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Sir Francis Drake, under the directions of Lieutenant Joseph Prior, of the former ship.
And one of the 1st of October, 1810, transmitting an account of the capture or destruction, by the boats of the Sir Francis Drake, at different times between the 9th of August and 8th of September, 1810, of seven Batavian gun-boats, five piratical prows, and 35 Dutch trading vessels.
Downing Street, August 10, 1811. - A despatch, of which the following is an extract, has been this day received at the Earl of Liverpool's Office, addressed to his Lordship by Governor Farquhar, dated Port Louis, Isle of France, 20 April, 1811.
I have the honour to inform your Lordship, that his Majesty's ship of war Eclipse, Captain Lynne, returned to this port on the 5th ultimo, after having taken possession of the French Port of Tamelavi, at Madagascar, on the 18th February, and landed the detachments from his Majesty's 22d Regiment, and Bourbon rifle corps, for the garrison of that island. The French Commandant accepted, without opposition, the terms upon which the Isle of France capitulated. The result of this service has freed these seas from the last French flag, and secured to us an unmolested traffic with the fruitful and abundant island of Madagascar.
Admiralty Office, August 13, 1811. Admiral Sir Charles Cotton has transmitted to John Wilson Croker, Esq. a letter from the Honourable Captain Dundas, of his Majesty's ship the Euryalus, giving an account of the boats of that ship and the Swallow sloop having, on the 7th of June last, captured, after a long chace, off the island of Corsica, l’Intrépide, a French privateer, of two eight pounders and fifty-eight men. And also a letter from Captain Jackson, of the Herald sloop, giving an account of her boats, with those of the Pilot sloop, having cut out four coasting vessels from under the town of Monastarrachi, on the 9th of May.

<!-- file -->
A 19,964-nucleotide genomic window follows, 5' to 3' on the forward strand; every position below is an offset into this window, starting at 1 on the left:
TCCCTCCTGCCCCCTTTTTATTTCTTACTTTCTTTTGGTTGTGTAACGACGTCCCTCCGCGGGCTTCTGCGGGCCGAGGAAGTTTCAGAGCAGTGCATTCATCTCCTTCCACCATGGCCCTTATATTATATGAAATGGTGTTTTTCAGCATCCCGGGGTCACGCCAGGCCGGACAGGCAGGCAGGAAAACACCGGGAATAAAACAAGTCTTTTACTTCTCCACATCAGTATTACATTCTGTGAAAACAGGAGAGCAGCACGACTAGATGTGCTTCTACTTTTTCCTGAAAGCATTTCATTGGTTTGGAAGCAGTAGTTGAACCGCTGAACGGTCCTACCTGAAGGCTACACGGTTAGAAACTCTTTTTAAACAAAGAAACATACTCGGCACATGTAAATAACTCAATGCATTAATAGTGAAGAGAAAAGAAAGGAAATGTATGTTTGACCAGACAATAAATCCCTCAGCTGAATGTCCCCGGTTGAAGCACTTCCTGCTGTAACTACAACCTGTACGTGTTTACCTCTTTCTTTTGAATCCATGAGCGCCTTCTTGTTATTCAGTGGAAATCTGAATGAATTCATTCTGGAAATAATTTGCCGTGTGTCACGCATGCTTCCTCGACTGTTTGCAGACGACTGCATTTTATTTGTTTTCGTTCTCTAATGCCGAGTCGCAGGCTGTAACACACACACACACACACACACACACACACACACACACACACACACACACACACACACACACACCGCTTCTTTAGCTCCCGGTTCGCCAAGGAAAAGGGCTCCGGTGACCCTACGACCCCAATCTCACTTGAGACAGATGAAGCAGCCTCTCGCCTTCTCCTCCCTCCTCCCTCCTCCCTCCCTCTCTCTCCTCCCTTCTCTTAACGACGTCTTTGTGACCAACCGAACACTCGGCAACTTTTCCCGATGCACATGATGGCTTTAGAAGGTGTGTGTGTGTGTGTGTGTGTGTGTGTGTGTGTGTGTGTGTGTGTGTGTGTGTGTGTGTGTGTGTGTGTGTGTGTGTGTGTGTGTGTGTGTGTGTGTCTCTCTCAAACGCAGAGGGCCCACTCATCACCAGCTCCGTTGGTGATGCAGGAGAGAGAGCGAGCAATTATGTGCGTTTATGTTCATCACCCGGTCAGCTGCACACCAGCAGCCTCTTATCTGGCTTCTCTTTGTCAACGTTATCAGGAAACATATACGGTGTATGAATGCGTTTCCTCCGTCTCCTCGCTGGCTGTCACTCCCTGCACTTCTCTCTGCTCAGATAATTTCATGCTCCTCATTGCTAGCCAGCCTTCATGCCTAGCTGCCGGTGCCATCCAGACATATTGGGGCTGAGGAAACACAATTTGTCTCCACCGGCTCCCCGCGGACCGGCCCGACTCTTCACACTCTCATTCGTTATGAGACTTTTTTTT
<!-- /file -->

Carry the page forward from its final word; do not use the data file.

Admiralty Office, August 16, 1811. Copies of letters transmitted by Admiral Sir Charles Cotton, Bart. late
Commander in Chief of his Majesty's ships and vessels in the Mediterranean, to John Wilson Croker, Esq. Secretary to the Admiralty.
Invincible, Tarragona Roads, June 3, 1811, SIR,-On the 28th in the morning the enemy opened his fire on Fort Olivo from two batteries, one of four guns and a mortar, the other of three guns and a howitzer, placed on the flank of the fort. About midday of the 29th Colonel Green examined the works of the Olivo, owing to a report from an officer that its defences were in a bad state, and be found them very much destroyed. At night it was intended to substitute the regiment of Almeria for that of Iberia, which had been hitherto in the fort; and after dark the former regiment was marched out of the town for that purpose; but I am sorry to say the enemy found means to
mingle himself with that regiment, and he got possession of the Olivo without firing a shot, making nine hundred men prisoners. · The enemy's force at present is considered to be between ten and eleven thousand men; he is supposed to have lost four thousand since the commencement of the siege in killed and wounded and deserters. The Spaniards, including the prisoners made at the Olivo, have lost about three thousand.
. I have the honour to be, &c. (Signed)
CHARLES ADAM. Admiral Sir Charles Cotton, Bart. &c. &c.
Tarragona, 11th June, 1811. Sir,- The small advanced work on the sea beach, called the Francoli, was destroyed in four hours by the batteries thrown up in the night of the 6th instant, but its situation was such as always to have made its tenure very uncertain, by being very much detached. On this occasion the conduct of the Spanish troops was particularly gallant, all the men who occupied the Francoli, to the amount of about one hundred and forty-five, being either killed or wounded, and the officer in command having left the fort the last person. The enemy has since made several attempts to carry these works, which protect the communication between the sea and the town, but by the vigilance and bravery of Brigadier Sarsfield, who commands those defences, they have been repulsed with considerable loss, and, indeed, in one instance, though the enemy had rallied three times, he was completely defeated in his object. But the very hard work by day, in constructing works for the support of the lines, which becomes necessary in consequence of the radical defects of the fortifications, and the constant alarms and attacks by night, causes serious anxiety for the earliest relief.
I have the honour to be, &c.
E. R. GREEN. 'Admiral Sir Charles Cotton, Bart. &c. &c.